Monday, July 15, 2013

Pacing Hardrock with the Trail Angels

The Pre-HR Ramble
I admit it was a little painful to pace and not be running the race this year.  I can't complain though, I have only been trying to get into the race for 2 years.  I know of others who have tried for more than 5 years.  It is surprisingly difficult to get into through the lottery. You'd think that due to the toughness of the course, the steepness of the mountains, the altitude, and the monsoons that people would hold back from putting in to the lottery... but really what happens is that people figure they won't get in so they enter the lottery thinking that if they get in, well so be it!

Pacing during the Chapman to Grants Swamp Pass

Enough about frustrating lotteries!  I was lucky enough to get to crew and pace James for the race this year.  I crewed all day from the start at 6am until pacing at 8:30am the next morning!  Luckily I was able to sneak in a short 1 hour nap in Telluride and then at Chapman just before pacing. Each time I awoke afraid I'd missed him coming though.  An hour seemed like an entire night because of my anxiety, but I could feel a lingering fatigue.  I can only imagine what the runners felt like!

Because I am running the 165 mile Tahoe Rim Trail this Friday, I decided to only pace ~20 miles of Hardrock.  I believe in tapering and it just seemed like a bad idea to overdue it so close to such a big effort.

My First Gig Pacing at HR
I waited at Chapman Aid Station, mile 81, for a few hours before James came in.  Just as I was starting to worry about him, our good friend Billy came into the Aid Station and said that James was on his way, just another 10 minutes back.  James came into the aid station looking a bit weary and sore.  We took quite a bit of time there making sure that he had enough to eat and drink since he had become quite deficient in the past 10 miles (and probably even before that).

The wildflowers were fantastic because the monsoons began!
This is the climb up Grants Swamp Pass, can you see the runner in red?
I knew the biggest challenge pacing this section would be patience and gentle prodding: finding that sweet spot where I was encouraging my runner to do his best without crushing him any more than he already was.  It was important to try to get him to eat and drink plenty of water.  This ended up being a pretty big challenge because he was feeling sick and it took a while before his stomach was settled.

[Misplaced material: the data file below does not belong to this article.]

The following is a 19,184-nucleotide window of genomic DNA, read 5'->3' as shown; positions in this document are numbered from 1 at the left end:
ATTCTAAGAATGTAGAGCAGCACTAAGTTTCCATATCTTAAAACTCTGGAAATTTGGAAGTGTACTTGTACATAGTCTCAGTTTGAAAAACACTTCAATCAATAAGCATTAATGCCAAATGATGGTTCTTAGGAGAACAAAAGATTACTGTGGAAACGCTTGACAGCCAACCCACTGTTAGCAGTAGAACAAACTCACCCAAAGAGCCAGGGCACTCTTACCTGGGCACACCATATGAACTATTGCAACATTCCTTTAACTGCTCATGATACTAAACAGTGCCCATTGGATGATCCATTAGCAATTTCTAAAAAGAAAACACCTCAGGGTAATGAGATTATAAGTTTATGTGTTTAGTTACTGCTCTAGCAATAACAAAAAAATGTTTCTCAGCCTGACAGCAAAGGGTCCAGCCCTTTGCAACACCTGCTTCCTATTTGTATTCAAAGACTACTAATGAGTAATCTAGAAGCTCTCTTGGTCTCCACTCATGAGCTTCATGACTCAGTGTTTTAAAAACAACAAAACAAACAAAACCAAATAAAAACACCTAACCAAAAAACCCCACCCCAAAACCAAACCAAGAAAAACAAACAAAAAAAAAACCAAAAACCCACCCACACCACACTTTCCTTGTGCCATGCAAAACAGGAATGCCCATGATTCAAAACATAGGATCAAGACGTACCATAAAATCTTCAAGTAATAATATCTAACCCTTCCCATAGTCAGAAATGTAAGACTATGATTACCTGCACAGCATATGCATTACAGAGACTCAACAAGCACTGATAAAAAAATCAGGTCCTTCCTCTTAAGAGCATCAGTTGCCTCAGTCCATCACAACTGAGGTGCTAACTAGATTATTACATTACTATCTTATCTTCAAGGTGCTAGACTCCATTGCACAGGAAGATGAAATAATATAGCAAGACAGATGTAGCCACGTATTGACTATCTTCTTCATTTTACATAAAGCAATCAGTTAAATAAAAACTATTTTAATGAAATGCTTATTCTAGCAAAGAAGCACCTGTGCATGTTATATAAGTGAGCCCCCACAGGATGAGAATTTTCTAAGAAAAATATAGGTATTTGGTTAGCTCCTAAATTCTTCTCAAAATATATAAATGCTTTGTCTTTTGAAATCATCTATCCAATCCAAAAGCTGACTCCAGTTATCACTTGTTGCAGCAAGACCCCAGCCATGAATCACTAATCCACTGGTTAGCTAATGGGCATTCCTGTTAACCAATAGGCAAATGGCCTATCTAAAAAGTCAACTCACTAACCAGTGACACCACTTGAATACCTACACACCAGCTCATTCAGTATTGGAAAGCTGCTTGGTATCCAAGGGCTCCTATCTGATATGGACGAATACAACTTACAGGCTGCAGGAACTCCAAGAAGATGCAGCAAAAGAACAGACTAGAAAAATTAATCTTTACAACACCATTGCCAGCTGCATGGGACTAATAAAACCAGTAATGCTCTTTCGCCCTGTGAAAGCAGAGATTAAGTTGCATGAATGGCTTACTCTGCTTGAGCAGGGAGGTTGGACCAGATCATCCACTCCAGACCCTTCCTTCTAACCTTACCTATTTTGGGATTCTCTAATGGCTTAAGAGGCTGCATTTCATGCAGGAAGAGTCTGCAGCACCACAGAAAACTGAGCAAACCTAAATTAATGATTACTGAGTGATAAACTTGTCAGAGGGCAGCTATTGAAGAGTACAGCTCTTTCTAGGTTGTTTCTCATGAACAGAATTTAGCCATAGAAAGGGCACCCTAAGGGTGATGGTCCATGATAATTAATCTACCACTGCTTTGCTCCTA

Mt temporary HR tattoo

Trail Angels
Something truly amazing happened in those last 10 miles of Hardrock.  Some might call it the Hardrock spirit, and it was, but really it was also the best of human nature and collaboration shining through a dark, challenging time.  James was at a point where he was very sore. He couldn't really run anymore and at times a lack of energy was intense enough that he would have it sit and rest.  He told me just before we saw the trail angels that the last 10 miles might take us 10 hours.  I was a bit horrified.  As much as I wanted to pace, I really am a bit impatient to get 'er going!  I would've done anything to get James to the finish this year, if that's what it took.  But.... the thought of 10 more hours was overwhelming.  Plus I knew that he was feeling a little negative and that even at the pace we were going it wouldn't be that slow.

We had just been passed by two Hardrock pros- Betsy Nye (12 finishes) and Black Wood (17 finishes) and their pacers while we were sitting on a log resting when two friends who we'd just met from doing the 4 Pass Loop out of Crested Butte, David Wilcox (runner) and Danny (his pacer) caught up with us.  David said, C'mon let's do this together! 
The team!  James, Danny, and David

View from the climb up from KT
James responded with something like, Go on ahead I'm going way slower than you. 

I interrupted him to say, Yeah! We'll go along with you, great idea! 

James looked unsure, then I suppose he realized he had nothing to lose and said, Why not?  That was the start of a nice steady hike up the tough climb from KT to Putnam, with almost no sitting.  Truly an accomplishment!  We chatted and laughed and Dave and James groaned and hobbled through those miles.  But they did it together and together we made a strong team. 
David was having bad pain from multiple neuromas on his feet.  Here he applies vaseline.

So beautiful!

David and James working together
We distracted each other, encouraged each other, laughed at the insane rockiness that we'd never noticed on the Bear Creek section and let go of any attachment to finishing time.  Neither Dave nor James were going to get a PR, and they decided that they were better off enjoying those last few miles with the company of friends, than pushing for some elusive "goal". 

I was deeply touched what happened on the trail.  Something so simple was so meaningful.  One runner gave up an hour (or more?) of his final race time to hang with a friend who needed company.  I sure hope that I can let go of my ego like I saw on that trail that day.  I hope for humanity's sake, that we all can so that we all might know and experience like I did, the gentle, loving, and compassionate side of humanity.  Thank you trail angels!
James runs to kiss the rock

Tommy, keeper of the Avon Hotel, is as excited as we are to see James finish.


  1. Great spending time with you and James these past 2 weeks, congrats to James for getting it done and good luck to you on the Tahoe Rim Trail next weekend!

  2. Candace-the pleasure was mine! I look forward to running with you and James again soon and wish you the best of luck next weekend!


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